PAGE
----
A Partisan's Daughter Paperback – 29 Jan 2009
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"A triumph - a finely executed little masterpiece" (Daily Mirror)
"It's a glory...intensely moving...It's a wise and moving novel, perfectly accomplished. It shows that no life is ordinary. It shines fresh light on the nature of love" (Guardian)
"Sublimely funny and moving...by the time I'd finished this sleek little novel I'd laughed out loud numerous times and, eventually, cried. That's as true a testimony to a book's loveliness as I know" (Independent)
"A striking and wise novel, deceptively slight yet emotionally profound" (New Statesman)
"This is a silk stocking of a novel: fragile, light - and yet possessed of surprising tensile strength...making it look this simple is a real art" (The Times)
A beautifully wrought and unlikely love story, shortlisted for the Costa Novel Award: 'Sublimely funny and moving...by the time I'd finished this sleek little novel I'd laughed out loud numerous times and, eventually, cried.' IndependentSee all Product Description
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Top Customer Reviews
Looking in hindsight at the first few pages, it's misleading. De Bernières introduction provokes a tonal feeling of sexual deviancy and promiscuity due to his prolific referencing to prostitution. The story starts with Chris, a middle-aged man who is trapped in a burnt out marriage. Chris recounts the story of a friend who has told of his experiences with a prostitute. From here De Bernières moves onto Chris' own `experience'. However, Chris' encounter is far from the stories of his friend. He befriends Roza, a Serbian Partisan's Daughter mistaken to be a prostitute, who, instead of having sex with Chris, takes him on a different journey every time they meet. De Bernières descriptive approach enables the reader to fully engage with the story due to his ability to sparingly flesh-out the story, leaving enough for the reader to apply their own unique subjective imagery. Over a long period of time, and with each visit, Roza tells Chris her life story. However, one is never sure whether Chris is there for the stories or there to see Roza; and as the story progresses, it becomes transparent that Chris isn't sure either.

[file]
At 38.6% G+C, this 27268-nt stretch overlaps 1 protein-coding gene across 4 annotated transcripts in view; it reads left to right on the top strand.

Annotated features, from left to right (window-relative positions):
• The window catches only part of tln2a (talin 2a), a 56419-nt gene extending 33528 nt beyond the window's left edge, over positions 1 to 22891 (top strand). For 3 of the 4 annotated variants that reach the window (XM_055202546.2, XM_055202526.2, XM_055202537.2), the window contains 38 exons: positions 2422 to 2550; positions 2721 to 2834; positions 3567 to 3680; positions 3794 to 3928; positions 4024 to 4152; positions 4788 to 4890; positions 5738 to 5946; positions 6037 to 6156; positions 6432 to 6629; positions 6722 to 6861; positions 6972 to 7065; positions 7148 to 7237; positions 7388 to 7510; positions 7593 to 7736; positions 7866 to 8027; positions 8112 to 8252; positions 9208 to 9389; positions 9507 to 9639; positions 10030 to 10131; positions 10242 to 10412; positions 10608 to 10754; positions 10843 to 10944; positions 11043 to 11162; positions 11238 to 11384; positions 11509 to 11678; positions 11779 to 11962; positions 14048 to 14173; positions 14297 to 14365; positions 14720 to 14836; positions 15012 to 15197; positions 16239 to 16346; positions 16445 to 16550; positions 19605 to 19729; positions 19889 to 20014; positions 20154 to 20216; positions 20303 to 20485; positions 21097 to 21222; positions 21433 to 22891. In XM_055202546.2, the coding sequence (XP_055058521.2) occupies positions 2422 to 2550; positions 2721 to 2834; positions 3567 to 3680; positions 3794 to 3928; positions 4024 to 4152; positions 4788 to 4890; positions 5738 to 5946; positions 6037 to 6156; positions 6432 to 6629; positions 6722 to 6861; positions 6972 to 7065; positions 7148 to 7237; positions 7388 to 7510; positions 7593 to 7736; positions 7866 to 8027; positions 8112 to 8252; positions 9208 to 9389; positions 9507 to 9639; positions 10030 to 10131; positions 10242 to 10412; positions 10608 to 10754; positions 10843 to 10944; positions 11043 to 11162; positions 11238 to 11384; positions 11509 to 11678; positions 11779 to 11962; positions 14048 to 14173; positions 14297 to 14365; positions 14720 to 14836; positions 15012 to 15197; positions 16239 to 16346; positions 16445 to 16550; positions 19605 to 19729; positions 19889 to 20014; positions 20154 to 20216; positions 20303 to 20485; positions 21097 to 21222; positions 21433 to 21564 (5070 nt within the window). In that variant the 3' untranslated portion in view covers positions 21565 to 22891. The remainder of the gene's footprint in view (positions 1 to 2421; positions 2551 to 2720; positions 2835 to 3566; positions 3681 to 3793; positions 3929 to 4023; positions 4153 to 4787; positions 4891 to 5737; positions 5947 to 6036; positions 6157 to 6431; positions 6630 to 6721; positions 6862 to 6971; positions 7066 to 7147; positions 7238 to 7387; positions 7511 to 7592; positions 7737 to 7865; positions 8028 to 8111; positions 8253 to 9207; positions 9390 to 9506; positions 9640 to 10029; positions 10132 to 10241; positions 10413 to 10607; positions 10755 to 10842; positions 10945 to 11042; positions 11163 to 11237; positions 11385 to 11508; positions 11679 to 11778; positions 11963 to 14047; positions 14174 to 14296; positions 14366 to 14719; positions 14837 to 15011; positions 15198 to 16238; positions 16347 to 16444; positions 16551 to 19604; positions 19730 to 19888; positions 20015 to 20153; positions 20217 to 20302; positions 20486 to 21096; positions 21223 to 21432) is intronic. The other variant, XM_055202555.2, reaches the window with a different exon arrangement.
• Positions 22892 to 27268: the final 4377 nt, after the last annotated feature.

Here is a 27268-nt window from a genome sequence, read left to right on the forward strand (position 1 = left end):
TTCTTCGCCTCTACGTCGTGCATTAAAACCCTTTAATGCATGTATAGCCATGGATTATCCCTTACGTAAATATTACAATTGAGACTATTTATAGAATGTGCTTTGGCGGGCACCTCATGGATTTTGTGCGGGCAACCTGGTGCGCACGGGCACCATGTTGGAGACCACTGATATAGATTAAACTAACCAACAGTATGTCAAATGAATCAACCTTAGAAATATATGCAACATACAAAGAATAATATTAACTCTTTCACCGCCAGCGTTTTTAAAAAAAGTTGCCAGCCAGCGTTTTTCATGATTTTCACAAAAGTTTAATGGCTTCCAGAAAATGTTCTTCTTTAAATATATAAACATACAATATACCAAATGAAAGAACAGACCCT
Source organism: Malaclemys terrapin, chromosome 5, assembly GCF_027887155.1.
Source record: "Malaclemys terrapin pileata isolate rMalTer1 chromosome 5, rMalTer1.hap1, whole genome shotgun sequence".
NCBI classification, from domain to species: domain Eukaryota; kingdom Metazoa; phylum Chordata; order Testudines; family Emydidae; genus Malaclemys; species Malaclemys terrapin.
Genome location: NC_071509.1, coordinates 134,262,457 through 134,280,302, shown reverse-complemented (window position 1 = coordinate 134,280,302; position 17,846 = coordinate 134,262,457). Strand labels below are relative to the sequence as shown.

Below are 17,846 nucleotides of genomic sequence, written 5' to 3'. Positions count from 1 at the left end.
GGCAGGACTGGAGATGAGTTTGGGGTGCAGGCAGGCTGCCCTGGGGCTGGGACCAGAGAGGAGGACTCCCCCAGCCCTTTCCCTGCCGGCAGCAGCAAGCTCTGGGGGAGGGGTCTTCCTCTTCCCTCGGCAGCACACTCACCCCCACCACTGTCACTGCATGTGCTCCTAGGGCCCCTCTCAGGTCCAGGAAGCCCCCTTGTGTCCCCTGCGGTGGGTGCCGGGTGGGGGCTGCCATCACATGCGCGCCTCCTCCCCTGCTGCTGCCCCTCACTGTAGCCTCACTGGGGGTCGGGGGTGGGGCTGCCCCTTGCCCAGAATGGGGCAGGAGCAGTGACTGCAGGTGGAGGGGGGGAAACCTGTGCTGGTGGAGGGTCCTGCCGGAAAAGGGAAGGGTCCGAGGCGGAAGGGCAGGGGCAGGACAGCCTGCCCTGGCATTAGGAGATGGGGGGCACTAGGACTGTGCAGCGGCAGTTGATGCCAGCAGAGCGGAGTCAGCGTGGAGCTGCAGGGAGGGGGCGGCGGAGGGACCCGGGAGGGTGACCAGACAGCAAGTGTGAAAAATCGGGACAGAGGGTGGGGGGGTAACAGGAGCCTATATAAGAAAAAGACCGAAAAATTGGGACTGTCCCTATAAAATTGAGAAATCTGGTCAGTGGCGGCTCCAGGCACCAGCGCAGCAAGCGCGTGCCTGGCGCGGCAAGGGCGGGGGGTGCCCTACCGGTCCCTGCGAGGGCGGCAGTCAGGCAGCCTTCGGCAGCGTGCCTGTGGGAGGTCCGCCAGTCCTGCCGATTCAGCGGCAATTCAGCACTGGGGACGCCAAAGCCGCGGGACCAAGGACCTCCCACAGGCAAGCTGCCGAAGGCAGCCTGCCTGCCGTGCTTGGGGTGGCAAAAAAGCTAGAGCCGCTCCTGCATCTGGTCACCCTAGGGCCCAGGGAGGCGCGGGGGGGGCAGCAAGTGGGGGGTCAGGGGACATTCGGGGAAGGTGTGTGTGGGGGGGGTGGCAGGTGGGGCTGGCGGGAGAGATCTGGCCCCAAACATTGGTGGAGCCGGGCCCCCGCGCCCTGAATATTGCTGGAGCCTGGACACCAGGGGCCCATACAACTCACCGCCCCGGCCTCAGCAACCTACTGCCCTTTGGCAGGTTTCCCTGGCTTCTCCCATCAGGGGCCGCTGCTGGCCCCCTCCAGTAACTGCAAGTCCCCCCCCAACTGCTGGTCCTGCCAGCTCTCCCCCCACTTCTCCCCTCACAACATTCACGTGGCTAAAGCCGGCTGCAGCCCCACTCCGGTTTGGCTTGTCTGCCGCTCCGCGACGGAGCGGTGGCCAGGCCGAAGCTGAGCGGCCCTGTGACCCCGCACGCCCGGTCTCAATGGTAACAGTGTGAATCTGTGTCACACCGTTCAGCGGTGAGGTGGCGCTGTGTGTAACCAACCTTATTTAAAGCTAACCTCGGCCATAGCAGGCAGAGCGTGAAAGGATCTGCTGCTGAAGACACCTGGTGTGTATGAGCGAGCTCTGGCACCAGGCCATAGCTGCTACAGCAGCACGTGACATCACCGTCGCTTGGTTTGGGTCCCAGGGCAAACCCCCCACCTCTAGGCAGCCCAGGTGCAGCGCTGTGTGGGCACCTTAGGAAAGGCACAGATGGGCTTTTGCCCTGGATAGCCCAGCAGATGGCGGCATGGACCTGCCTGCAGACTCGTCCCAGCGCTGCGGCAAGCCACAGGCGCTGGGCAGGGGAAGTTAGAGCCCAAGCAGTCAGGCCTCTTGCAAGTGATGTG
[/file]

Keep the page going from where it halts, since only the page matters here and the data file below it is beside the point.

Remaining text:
A Partisan's Daughter is written in the form of memoirs, and interchanges from narrator to narrator. De Bernières personal approach lets the reader make their own decision on the characters, rather than an overt third person narrative that can cause detachment, it feels as if the narrators are talking directly to the reader.Read more ›
A Partisan's Daughter left me deep in thought and ever since putting it down everything else has seemed dull. I would certainly recommend it, but a book is a very personal thing to experience and therefore I offer my opinion only; no critical analysis of style or prose.
Oh, and I only had to reach for the dictionary twice!
It is like eaves'dropping on an intimate conversation which is really none of our business. Perhaps this intimacy hightens the drama ,humour and urgency to finish the book in one sitting. The lives of the two narrators unfold:The lonely sexually frustrated middle aged man; the young Yugoslav of the title with her roller coaster background of romance, abuse and hurt. Through their conversations we watch their love develop but will it be consumated?
At the end we know who Chris is , but who is The Partisans Daughter?
Back in the 70's and mirroring the country's political crisis in his personal circumstances, Chris is a forty-something travelling salesman who has pretty much given up on the likelihood of any more pleasure let alone excitement in his life, which definitely includes sex with his disinterested wife. One evening, for no apparent reason and seemingly quite out of character, he somehow finds himself sub-consciously in kerb-crawling mode and cack-handedly tries to pick up a girl in North London who he mistakenly decides is on the game. That girl is Roza, one-time hostess-come-prostitute (so Chris might be excused his error), Serbian daughter of one of Titos's partisans and currently inhabitant of a derelict property in Archway. Sequentially confused and then amused by Chris's blunder, and subsequently having put Chris right about her current circumstances, Roza nonetheless gets into his car and, in wonderfully direct and east-European English, tells him to take her home, it is, after all, the least he can do. He dutifully and shamefacedly does as ordered, from which encounter blossoms an acquaintance, leading to a deliciously slow-burning friendship leading to a wonderful Arabian-Nights tale of Roza's life and Chris's fall into basic infatuation.Read more ›
Most Recent Customer Reviews
Typical Lois de Bernieres a love that is going no where, or is it? You can never be quite certain what will happen as you slowly go through life in the raw..Published 5 months ago by Amazon Customer
Adore Louis de Bernieres' writing but I found this one just did not hit the right spot for me. I couldn't engage with the main protagonists at all as they seemed very two... Read morePublished 11 months ago by Cassandra
I love de Bernières' writing style; it flows beautifully and leaves me completely engrossed.
Chris is stuck in a mundane existence and the exotic and alluring Roza... Read more